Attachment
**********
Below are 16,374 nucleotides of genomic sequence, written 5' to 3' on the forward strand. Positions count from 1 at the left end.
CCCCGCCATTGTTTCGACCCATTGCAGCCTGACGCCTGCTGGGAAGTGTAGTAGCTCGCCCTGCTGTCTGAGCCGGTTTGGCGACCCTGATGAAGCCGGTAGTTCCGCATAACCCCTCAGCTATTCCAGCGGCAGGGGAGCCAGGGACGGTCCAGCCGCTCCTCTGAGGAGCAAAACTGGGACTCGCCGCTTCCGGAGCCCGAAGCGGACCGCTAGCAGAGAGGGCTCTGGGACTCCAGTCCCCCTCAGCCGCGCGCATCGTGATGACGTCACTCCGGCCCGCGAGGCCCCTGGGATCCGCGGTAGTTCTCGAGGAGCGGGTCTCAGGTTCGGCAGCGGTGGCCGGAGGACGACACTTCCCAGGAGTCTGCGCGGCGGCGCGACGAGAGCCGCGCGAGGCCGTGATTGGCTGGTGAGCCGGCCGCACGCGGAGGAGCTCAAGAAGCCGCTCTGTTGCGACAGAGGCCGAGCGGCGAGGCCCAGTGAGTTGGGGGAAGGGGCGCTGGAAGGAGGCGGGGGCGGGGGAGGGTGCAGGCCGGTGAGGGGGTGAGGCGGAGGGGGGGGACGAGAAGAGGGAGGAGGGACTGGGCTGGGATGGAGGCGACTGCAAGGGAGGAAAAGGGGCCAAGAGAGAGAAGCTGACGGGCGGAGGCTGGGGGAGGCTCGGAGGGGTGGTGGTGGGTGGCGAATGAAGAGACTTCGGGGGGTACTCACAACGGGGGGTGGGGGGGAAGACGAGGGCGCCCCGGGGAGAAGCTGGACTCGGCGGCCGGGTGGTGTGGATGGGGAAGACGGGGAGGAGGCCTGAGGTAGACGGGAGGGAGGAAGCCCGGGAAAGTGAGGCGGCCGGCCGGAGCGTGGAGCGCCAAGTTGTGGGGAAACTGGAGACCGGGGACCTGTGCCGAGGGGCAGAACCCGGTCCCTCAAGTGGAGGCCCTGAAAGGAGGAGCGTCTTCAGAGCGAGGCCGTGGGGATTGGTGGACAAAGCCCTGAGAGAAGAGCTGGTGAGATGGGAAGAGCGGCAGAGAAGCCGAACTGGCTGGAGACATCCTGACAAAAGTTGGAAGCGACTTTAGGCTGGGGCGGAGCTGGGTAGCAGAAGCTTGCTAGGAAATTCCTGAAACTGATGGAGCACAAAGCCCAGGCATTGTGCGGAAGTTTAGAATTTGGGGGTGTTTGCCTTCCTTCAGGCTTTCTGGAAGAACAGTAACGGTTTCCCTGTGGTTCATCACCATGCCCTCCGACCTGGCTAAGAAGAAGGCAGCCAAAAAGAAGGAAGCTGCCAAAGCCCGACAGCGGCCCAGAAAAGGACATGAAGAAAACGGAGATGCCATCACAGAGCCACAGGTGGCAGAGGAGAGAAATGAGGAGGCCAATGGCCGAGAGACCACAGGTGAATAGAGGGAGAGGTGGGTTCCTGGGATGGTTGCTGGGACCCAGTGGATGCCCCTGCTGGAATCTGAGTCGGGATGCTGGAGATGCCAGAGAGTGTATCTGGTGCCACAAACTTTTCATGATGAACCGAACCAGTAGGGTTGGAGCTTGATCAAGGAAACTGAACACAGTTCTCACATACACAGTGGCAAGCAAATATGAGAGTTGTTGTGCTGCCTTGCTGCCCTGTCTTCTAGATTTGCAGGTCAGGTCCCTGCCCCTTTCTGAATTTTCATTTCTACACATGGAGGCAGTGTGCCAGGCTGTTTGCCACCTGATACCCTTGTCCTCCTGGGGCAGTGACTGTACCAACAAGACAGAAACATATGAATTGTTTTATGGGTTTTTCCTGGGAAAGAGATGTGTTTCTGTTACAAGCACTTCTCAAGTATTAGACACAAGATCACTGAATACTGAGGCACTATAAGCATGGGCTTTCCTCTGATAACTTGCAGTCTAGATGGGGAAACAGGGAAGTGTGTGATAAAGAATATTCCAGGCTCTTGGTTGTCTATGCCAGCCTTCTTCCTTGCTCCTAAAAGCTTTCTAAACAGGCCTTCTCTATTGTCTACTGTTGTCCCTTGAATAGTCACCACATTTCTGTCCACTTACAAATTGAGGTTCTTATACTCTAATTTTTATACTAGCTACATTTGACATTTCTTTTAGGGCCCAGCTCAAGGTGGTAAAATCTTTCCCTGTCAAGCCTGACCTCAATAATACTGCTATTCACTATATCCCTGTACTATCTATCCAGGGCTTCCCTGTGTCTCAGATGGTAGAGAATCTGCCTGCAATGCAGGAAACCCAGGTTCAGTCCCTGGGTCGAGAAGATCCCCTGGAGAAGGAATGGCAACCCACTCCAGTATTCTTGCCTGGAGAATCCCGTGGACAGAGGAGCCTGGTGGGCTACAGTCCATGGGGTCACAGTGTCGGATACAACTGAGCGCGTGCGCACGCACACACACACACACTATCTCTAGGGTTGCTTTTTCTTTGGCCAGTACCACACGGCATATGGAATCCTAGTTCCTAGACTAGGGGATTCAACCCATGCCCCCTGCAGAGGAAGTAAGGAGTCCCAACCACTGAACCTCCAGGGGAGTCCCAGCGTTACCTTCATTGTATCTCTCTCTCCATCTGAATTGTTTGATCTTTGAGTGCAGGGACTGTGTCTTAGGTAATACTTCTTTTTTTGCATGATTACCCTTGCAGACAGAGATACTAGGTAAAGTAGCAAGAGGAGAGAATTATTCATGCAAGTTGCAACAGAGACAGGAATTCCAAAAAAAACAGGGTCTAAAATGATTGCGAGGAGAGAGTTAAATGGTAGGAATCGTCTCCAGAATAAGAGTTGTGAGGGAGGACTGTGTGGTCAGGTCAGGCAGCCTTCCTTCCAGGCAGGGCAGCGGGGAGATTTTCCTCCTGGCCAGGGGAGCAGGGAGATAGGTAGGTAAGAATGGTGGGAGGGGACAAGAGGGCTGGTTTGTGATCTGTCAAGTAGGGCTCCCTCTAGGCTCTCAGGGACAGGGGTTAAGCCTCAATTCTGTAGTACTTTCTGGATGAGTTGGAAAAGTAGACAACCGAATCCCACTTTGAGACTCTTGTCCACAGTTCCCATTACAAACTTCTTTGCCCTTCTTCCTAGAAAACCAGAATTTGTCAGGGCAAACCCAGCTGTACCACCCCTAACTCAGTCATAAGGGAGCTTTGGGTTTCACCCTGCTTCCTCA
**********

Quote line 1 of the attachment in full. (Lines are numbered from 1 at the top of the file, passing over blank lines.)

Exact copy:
Below are 16,374 nucleotides of genomic sequence, written 5' to 3' on the forward strand. Positions count from 1 at the left end.